Jimmy & Jack - Legends of The Lane
Launched in May 2010, the aim of the Jimmy & Jack Memorial Fund was to once and for all create a statue for Jimmy Sirrel and Jack Wheeler. The fund formed a committee May 2010 whose role is to ensure the management of the fund and to co-ordinate and manage a campaign. The committee hold’s a monthly meeting at Meadow Lane and amongst those attending are Colin Slater MBE and the Magpies all time number one goalscorer Les Bradd, who also act’s as the fund patron.
The statue has already been designed with sculptor Andrew Edwards and the fund intend to raise the money in time for the monument to be unveiled during the club's 150th anniversary season – 2012-13.
If there is one name synonymous with success at Notts County it is Jimmy Sirrel. The Scot is considered the greatest manager in the history of the World’s Oldest League club, leading them from the basement division to the top flight during his spells at the club.
Jimmy grew up in Bridgeton, Glasgow amidst the razor gangs and ‘malky’s’ of that time. He said that he could never see any point in getting mixed up in that business and stayed well clear of the religious problems in the city as a young man. During the war, Jimmy went to sea and came back to begin his professional football career being offered contracts by Rangers and Arsenal as well as Celtic.
Progressing into management, Jimmy took over County in1969. He quickly turned the side into a hard working, tough to beat team with players like Don Masson and Les Bradd and in his second season at the club Jimmy’s team won the Fourth Division title in storming fashion, remaining unbeaten at Meadow Lane and conceding just 36 goals.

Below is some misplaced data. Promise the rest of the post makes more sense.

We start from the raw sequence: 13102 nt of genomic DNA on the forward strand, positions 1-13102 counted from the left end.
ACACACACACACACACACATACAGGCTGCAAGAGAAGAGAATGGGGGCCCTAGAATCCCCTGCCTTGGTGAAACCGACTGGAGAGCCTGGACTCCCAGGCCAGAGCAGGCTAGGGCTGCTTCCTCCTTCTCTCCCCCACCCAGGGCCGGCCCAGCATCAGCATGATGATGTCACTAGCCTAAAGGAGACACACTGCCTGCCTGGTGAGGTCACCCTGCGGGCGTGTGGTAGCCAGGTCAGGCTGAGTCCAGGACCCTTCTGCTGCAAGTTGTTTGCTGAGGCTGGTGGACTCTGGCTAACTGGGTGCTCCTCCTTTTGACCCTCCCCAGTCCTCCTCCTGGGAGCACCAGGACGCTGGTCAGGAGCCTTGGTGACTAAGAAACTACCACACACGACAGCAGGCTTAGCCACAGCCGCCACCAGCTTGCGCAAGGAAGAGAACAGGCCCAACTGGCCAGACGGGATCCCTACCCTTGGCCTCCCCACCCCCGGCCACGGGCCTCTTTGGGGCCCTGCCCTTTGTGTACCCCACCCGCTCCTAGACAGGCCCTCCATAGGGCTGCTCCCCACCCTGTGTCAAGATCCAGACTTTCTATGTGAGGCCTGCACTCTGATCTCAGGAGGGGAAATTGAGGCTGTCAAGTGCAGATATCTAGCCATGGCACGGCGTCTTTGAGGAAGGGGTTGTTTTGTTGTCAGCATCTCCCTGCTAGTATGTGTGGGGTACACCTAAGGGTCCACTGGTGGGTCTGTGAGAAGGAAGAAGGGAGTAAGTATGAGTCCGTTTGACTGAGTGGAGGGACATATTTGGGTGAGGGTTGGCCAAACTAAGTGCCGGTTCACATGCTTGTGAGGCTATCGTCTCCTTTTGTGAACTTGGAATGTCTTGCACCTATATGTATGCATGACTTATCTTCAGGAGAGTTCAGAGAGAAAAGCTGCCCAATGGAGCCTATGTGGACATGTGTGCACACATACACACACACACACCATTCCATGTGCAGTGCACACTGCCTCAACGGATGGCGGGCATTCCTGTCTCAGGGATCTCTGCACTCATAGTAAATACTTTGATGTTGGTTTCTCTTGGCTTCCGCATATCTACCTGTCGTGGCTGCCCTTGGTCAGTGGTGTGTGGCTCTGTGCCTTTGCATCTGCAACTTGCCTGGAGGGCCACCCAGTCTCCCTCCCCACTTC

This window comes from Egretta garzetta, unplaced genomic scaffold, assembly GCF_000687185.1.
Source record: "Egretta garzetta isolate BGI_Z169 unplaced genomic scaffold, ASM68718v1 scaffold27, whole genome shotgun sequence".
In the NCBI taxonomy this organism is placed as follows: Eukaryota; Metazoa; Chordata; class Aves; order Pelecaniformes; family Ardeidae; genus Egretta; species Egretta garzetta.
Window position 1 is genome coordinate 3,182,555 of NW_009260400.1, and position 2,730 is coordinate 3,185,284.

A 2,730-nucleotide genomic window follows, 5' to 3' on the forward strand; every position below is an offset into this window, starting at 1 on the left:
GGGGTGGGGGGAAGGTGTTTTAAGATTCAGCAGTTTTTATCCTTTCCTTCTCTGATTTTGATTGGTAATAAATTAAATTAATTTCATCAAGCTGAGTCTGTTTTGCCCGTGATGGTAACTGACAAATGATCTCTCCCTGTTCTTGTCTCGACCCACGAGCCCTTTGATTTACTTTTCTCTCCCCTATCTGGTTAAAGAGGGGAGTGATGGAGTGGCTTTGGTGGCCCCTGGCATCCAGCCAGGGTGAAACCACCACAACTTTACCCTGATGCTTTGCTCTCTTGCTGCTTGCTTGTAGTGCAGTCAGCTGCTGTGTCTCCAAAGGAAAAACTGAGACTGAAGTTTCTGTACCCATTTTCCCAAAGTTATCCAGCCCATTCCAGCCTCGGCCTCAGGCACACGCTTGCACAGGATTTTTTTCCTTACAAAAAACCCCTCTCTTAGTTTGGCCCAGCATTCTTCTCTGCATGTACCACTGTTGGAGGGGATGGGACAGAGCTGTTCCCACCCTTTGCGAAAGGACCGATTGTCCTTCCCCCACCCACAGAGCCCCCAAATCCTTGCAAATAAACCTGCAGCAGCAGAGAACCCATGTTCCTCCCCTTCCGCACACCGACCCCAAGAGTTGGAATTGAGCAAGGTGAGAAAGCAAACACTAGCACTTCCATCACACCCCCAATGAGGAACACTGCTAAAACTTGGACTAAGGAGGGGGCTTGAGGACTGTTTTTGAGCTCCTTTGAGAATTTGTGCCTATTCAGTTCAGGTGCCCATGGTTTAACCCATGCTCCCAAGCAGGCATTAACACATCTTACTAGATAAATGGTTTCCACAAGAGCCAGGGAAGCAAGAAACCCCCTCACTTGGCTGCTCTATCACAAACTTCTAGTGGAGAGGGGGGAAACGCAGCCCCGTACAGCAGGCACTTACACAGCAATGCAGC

After just missing out on a second successive promotion, the following season, the 72-73 season saw Notts move their way up to the second tier after a second half to the season which saw them lose just twice. Sirrel left to take charge at Sheffield United. but after just two years he returned to Meadow Lane leading County to secure a return to the top flight of English football.
In 1993 Meadow Lane was redeveloped and Sirrel’s accomplishments were honoured when the County Road stand was renamed the Jimmy Sirrel Stand in his honour.Jimmy Sirrel died, aged 86, on September 25 2008, Sirrel was laid to rest on October 7th 2008, his funeral attended by some of the biggest figures in football including Sir Alex Ferguson and Howard Wilkinson.
To many people Jack Wheeler is “Mr Notts County”, the former goalkeeper, born William John Wheeler, came to Meadow Lane in 1957 and worked in various capacity at the club until arthritis of the hip forced his retirement in 1983.During that time Wheeler never missed a first-team match, attending 1,152 consecutive games. Wheeler filled a range of roles including trainer, coach, caretaker manager and scout and many people will comment on Sirrel and his magic sponge, reference to the old bucket and sponge treatment used for injured players back during Wheeler’s time at the club.
In recognition of Wheeler’s services to the club he was awarded lifetime membership and a permanent seat in the Meadow Lane Director’s box, the Meadow Club was also named Wheeler’s Bar in his honour until the summer of 2010 when the venue was renamed the MLSB. One of the clubs banqueting suites is now named in Wheelers honour. Jack Wheeler passed away on 10 January 2009 at the age of 89.